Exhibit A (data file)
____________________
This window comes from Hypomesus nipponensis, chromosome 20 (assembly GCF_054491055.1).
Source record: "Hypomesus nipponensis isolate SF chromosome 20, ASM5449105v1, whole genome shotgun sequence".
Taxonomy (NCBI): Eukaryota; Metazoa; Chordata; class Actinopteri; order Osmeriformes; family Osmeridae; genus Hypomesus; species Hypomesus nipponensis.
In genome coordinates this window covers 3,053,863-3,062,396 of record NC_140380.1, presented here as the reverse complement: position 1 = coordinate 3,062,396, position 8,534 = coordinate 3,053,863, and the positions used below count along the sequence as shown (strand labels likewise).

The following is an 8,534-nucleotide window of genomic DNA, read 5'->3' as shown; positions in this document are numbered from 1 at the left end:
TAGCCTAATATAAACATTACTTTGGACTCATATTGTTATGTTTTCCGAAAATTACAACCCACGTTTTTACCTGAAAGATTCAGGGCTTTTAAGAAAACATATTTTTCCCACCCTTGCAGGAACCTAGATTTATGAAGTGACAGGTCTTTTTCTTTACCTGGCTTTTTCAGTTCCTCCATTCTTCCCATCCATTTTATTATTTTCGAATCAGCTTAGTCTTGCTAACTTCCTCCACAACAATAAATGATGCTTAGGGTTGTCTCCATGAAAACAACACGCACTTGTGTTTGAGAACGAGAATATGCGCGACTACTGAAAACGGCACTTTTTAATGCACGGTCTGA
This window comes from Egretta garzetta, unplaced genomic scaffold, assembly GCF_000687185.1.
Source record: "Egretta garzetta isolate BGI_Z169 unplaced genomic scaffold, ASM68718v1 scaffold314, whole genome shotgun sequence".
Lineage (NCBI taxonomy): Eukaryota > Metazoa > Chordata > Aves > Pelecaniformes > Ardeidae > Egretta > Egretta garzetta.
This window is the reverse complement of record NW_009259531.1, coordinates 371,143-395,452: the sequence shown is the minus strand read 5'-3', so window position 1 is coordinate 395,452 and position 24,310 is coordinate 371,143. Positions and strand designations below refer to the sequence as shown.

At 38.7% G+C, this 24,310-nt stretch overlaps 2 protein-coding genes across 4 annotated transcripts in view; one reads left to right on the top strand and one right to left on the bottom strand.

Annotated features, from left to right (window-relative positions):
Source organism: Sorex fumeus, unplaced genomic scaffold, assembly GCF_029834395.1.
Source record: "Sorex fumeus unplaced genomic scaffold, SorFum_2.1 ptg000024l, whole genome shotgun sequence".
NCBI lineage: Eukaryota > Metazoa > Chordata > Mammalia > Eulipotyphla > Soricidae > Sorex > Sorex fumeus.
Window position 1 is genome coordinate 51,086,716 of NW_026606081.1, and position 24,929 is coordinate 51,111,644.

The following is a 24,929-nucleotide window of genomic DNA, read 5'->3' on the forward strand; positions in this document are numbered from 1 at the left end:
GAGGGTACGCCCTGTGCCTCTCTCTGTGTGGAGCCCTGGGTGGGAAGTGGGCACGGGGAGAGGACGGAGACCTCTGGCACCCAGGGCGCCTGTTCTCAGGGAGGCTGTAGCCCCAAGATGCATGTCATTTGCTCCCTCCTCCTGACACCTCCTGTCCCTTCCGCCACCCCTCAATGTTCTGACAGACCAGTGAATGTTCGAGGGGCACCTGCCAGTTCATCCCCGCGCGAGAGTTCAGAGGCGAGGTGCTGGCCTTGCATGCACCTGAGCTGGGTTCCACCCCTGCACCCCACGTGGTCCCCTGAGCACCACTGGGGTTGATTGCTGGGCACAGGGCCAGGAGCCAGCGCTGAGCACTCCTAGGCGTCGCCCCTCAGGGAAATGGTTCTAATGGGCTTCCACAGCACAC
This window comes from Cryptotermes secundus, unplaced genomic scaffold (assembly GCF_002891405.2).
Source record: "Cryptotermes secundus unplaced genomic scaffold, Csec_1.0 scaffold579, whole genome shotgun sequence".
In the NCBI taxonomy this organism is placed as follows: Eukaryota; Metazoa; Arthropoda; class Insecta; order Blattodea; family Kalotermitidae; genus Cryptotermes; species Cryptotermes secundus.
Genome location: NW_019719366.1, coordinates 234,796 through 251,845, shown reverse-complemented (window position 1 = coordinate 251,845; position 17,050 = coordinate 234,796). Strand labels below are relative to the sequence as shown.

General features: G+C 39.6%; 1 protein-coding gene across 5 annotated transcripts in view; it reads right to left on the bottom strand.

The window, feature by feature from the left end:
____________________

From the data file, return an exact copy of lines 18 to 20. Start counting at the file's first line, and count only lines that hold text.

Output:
GAGGGTACGCCCTGTGCCTCTCTCTGTGTGGAGCCCTGGGTGGGAAGTGGGCACGGGGAGAGGACGGAGACCTCTGGCACCCAGGGCGCCTGTTCTCAGGGAGGCTGTAGCCCCAAGATGCATGTCATTTGCTCCCTCCTCCTGACACCTCCTGTCCCTTCCGCCACCCCTCAATGTTCTGACAGACCAGTGAATGTTCGAGGGGCACCTGCCAGTTCATCCCCGCGCGAGAGTTCAGAGGCGAGGTGCTGGCCTTGCATGCACCTGAGCTGGGTTCCACCCCTGCACCCCACGTGGTCCCCTGAGCACCACTGGGGTTGATTGCTGGGCACAGGGCCAGGAGCCAGCGCTGAGCACTCCTAGGCGTCGCCCCTCAGGGAAATGGTTCTAATGGGCTTCCACAGCACAC
This window comes from Cryptotermes secundus, unplaced genomic scaffold (assembly GCF_002891405.2).
Source record: "Cryptotermes secundus unplaced genomic scaffold, Csec_1.0 scaffold579, whole genome shotgun sequence".